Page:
Fresno California USA
    Posts
    2,496

    Default

    SD, the problem is, you will spend much more money and have more trouble doing it your self in small ( 200 ) quantities. You need someone you can trust to work with you in Cal, otherwise it's not worth it. Hard to believe, isn't it? Bees get trucked all the time without disasters. You want to be on a full semi to keep costs down.

    Almond growers won't be making commitments yet, and when they do they will be tightly focused on price.

  9. #9
    Join Date
    Sep 2004
    Location
    Devils Lake, North Dakota
    Posts
    9,183

    Default

    Thanks Tom and all......

    I am either going to truck them to Texas, or California.

    Placing them in the almonds is secondary. Sounds weird
    I know. But I am focused on build up and splits. I thought
    if I could find a small grower where I could place 100 that
    would be great......

  10. #10
    Join Date
    May 2008
    Location
    Fresno California USA
    Posts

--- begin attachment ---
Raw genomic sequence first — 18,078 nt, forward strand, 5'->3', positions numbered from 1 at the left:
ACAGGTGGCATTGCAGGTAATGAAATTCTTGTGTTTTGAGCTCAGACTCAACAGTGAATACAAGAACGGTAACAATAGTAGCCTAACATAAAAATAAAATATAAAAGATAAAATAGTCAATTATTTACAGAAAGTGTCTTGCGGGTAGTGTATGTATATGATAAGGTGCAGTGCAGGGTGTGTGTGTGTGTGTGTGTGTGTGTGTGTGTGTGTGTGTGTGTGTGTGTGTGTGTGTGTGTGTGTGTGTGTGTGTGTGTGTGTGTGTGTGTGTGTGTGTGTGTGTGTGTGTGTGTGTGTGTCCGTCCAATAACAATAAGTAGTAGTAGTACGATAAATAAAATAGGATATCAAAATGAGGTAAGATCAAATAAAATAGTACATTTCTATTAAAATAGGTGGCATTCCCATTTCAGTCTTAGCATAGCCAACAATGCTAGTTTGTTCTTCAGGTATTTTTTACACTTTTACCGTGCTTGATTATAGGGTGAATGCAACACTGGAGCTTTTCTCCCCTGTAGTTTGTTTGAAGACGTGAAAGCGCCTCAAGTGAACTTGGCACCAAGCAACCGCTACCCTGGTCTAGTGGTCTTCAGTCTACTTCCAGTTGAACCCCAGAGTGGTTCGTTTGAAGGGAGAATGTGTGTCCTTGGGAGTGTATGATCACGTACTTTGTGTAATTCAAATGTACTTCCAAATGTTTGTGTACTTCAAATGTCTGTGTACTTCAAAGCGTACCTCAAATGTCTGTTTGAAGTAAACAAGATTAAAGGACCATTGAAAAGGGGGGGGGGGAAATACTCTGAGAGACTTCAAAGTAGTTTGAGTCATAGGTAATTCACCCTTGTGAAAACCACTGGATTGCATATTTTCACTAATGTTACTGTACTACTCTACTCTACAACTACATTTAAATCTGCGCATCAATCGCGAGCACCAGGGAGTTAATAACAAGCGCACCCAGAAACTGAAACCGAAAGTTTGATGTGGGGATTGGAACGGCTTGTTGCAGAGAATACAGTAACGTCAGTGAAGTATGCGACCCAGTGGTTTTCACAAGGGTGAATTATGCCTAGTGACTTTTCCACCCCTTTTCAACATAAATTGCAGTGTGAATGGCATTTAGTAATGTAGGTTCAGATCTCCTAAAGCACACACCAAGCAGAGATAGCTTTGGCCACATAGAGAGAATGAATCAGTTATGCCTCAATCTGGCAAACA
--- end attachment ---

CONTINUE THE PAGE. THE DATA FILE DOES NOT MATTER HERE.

2,496

    Default Texas or Calif.

    For build up and increase, go to Texas.

    For cash flow go to Calif.

  11. #11
    Join Date
    Aug 2003
    Location
    Lancaster, Ky. / Frostproof Fl.
    Posts
    991

    Default

    While bees do build up in Ca....my best bees by far are the ones that wouldnt make grade and stayed in Fl! With the 4 day haul, chilled brood on way out and hot on the way back rain and cool weather if you want to build bees....go to Florida or Texas.

  12. #12
    Join Date
    Dec 2006
    Location
    Amador County, Calif
    Posts
    3,121

    Default

    Quote Originally Posted by Sundance View Post
    I will be the only one trucking my bees. The almonds are
    secondary to build up and Nucs. A nice secondary mind
    you........
    Davis CA is in my back yard. IF, as you say almonds are secondaey head to Texas.

Bookmarks

Posting Permissions

  • You may not post new threads
  • You may not post replies
  • You may not post attachments
  • You may not edit your posts
  •  
Ads